You could also try plugging a USB cable into the D700 and using it as your card reader. I love seperate card readers, and hate using the camera for this, but in your case it eliminates a variable entirely. Have you upgraded the firmware on the D700 — I know Nikon posted a firmware update for the D700.

(here’s hoping that my D700, arriving tomorrow, doesn’t do that).

-Josh

Excellent idea…. I’ll give it a try. Must check the firmware as well. I remember not upgrading right away because it didn’t seem to cover anything I was interested in, but I did it later… I think. —Jeffrey

— comment by Josh on July 28th, 2009 at 6:16am JST (8 years, 5 months ago) comment permalink

The suggestion by Josh sounds reasonable but I vaguely remember the D700 only supported PTP mode.

Also, I have a D700 (still using the original firmware; A 1.00, B 1.00) with several Sandisk Extreme III CF cards and have never had any image/CF corruption after thousands of writes. I read the images off via an external CF reader. So I doubt the original firmware is the root cause.

Turns out that plugging directly into the camera and loading with Lightroom is really convenient, so I’ll do that for a while until I can figure this out. —Jeffrey

— comment by Chi on July 28th, 2009 at 8:51am JST (8 years, 5 months ago) comment permalink

Hi Jeffrey,

What I can suggest you is to format you memory card with the camera body itself. Usually, there’s a menu for that. The idea behind this is the firmware responsible to read/write data on the card could be buggy. Formatting via the camera itself, via the same buggy part could “help” such problem.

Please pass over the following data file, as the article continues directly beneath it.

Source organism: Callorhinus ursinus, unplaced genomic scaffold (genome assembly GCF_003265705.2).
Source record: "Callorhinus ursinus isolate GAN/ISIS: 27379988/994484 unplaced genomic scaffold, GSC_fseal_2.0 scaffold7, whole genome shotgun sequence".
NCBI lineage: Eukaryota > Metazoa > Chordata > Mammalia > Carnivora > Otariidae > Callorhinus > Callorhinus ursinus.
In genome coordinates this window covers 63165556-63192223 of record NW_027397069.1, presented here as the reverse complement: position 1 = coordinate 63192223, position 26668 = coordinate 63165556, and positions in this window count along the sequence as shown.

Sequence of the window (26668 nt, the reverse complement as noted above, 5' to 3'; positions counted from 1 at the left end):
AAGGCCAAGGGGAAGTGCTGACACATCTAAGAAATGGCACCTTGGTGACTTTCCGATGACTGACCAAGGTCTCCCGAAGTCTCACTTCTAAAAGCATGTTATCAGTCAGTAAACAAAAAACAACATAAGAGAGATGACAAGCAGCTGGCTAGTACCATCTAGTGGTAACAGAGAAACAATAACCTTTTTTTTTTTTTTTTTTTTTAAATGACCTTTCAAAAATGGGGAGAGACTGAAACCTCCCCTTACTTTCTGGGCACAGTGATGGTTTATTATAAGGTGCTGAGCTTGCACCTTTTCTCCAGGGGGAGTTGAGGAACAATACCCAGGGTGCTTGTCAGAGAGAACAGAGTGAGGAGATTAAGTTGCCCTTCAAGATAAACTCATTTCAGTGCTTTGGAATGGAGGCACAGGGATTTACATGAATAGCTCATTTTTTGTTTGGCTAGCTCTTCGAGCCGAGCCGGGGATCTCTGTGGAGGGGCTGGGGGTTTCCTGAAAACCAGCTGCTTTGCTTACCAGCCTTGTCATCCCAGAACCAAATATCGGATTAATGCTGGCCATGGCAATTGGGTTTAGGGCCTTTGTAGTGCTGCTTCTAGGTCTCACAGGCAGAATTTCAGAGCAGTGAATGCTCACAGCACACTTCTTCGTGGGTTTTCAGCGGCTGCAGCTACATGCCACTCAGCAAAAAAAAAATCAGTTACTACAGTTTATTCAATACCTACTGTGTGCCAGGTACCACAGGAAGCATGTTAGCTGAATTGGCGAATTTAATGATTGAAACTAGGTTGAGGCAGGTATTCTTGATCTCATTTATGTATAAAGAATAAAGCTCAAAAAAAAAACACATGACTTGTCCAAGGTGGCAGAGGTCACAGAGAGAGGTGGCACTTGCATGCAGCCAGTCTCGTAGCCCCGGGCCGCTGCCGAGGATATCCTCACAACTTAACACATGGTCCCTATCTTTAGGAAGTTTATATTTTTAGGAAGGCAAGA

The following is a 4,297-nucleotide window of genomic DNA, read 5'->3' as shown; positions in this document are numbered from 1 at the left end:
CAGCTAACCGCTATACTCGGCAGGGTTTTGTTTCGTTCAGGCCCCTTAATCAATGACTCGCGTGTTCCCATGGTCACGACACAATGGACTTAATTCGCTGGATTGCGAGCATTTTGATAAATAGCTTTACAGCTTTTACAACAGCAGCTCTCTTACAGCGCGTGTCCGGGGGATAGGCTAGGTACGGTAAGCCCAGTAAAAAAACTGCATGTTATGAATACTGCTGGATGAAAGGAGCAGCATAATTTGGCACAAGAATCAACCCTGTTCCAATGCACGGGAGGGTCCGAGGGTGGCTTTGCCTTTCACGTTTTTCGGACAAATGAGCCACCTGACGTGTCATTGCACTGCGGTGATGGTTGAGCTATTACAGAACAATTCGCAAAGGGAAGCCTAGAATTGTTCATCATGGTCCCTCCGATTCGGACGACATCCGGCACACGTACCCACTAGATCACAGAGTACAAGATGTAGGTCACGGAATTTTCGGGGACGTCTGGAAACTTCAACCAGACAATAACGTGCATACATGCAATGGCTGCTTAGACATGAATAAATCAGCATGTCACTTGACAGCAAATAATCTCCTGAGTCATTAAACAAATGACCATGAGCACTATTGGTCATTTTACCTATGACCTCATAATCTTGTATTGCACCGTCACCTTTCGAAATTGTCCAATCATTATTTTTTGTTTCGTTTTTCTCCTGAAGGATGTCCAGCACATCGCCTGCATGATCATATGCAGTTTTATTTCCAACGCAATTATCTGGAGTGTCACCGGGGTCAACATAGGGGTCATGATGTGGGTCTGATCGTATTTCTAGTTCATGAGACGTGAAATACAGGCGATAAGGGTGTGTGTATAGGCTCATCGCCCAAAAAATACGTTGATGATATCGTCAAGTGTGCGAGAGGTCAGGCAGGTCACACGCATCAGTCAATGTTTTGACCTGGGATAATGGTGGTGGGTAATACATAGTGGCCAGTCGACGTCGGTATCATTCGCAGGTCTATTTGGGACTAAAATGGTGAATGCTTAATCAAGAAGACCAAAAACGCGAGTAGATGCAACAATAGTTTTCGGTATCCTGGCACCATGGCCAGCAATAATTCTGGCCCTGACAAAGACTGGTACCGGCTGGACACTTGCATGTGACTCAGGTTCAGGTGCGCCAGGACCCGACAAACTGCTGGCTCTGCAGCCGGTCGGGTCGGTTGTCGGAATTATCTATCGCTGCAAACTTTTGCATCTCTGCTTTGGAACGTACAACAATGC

Also, if you have Linux installed, I can give you a small procedure to check if the memory card is physically damaged (bad sectors).

I format in-camera every time I use it… Nikon makes it easy with a two-button salute. I don’t have a Linux machine handy, but have something I can use to check…. maybe I will, just to be sure…. —Jeffrey

Good luck.

— comment by BobCaTT on July 28th, 2009 at 11:05am JST (8 years, 5 months ago) comment permalink

I too recommend reformatting the card in the camera (once you have recovered your photos of course!). I had a similar problem about a year ago when I last upgraded my camera. When I eventually flicked through the manual I found out it formats cards differently to previous models. Cards formatted in the old model cause corruption if used in the new model, and vice versa. I don’t know if this is the same problem you are having, since I don’t use the same camera (I use Pentax), but it is worth checking the notes in the manual, if you still have it.

Thanks for the link to PhotoRec. When I had corrupted cards I used the SanDisk software that came with the cards (which doesn’t run on linux, only windows). It recovered most of my photos, but I still lost about twenty. I shall give PhotoRec a go if ever I have problems again.

— comment by Ian on July 28th, 2009 at 11:41am JST (8 years, 5 months ago) comment permalink

I experimented these kind of problem several times with a Canon 5D Mark II. To my greatest concern, it happened randomly, with a very small batch of images and with any of my cards. I have never had any problem with my 5D before with the same material. So I suspected a hardware problem.

Since, I have upgraded to the latest firmware, corrupted images are gone. It was firmware related or at least the problem was corrected with the new firmware.